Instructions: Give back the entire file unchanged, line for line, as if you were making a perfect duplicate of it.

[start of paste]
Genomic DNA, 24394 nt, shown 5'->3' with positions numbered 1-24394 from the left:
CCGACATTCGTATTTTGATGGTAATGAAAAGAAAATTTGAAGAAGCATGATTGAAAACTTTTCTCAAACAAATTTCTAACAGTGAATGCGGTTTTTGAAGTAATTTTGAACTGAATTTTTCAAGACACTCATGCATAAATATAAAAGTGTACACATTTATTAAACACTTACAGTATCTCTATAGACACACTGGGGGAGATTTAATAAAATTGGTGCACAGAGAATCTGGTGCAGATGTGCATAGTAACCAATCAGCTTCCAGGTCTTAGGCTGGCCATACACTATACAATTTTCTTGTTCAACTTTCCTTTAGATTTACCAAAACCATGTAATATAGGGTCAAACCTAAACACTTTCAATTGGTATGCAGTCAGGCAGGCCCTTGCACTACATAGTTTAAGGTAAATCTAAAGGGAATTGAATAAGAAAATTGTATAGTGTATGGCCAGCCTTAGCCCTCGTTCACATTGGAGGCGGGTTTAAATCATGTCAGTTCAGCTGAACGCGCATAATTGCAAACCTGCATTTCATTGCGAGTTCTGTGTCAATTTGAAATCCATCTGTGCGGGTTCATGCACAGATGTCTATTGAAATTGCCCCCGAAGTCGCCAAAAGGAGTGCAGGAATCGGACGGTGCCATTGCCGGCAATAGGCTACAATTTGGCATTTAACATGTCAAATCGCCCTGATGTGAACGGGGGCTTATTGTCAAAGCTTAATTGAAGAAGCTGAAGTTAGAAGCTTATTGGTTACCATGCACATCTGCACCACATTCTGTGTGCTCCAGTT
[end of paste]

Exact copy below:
Genomic DNA, 24394 nt, shown 5'->3' with positions numbered 1-24394 from the left:
CCGACATTCGTATTTTGATGGTAATGAAAAGAAAATTTGAAGAAGCATGATTGAAAACTTTTCTCAAACAAATTTCTAACAGTGAATGCGGTTTTTGAAGTAATTTTGAACTGAATTTTTCAAGACACTCATGCATAAATATAAAAGTGTACACATTTATTAAACACTTACAGTATCTCTATAGACACACTGGGGGAGATTTAATAAAATTGGTGCACAGAGAATCTGGTGCAGATGTGCATAGTAACCAATCAGCTTCCAGGTCTTAGGCTGGCCATACACTATACAATTTTCTTGTTCAACTTTCCTTTAGATTTACCAAAACCATGTAATATAGGGTCAAACCTAAACACTTTCAATTGGTATGCAGTCAGGCAGGCCCTTGCACTACATAGTTTAAGGTAAATCTAAAGGGAATTGAATAAGAAAATTGTATAGTGTATGGCCAGCCTTAGCCCTCGTTCACATTGGAGGCGGGTTTAAATCATGTCAGTTCAGCTGAACGCGCATAATTGCAAACCTGCATTTCATTGCGAGTTCTGTGTCAATTTGAAATCCATCTGTGCGGGTTCATGCACAGATGTCTATTGAAATTGCCCCCGAAGTCGCCAAAAGGAGTGCAGGAATCGGACGGTGCCATTGCCGGCAATAGGCTACAATTTGGCATTTAACATGTCAAATCGCCCTGATGTGAACGGGGGCTTATTGTCAAAGCTTAATTGAAGAAGCTGAAGTTAGAAGCTTATTGGTTACCATGCACATCTGCACCACATTCTGTGTGCTCCAGTT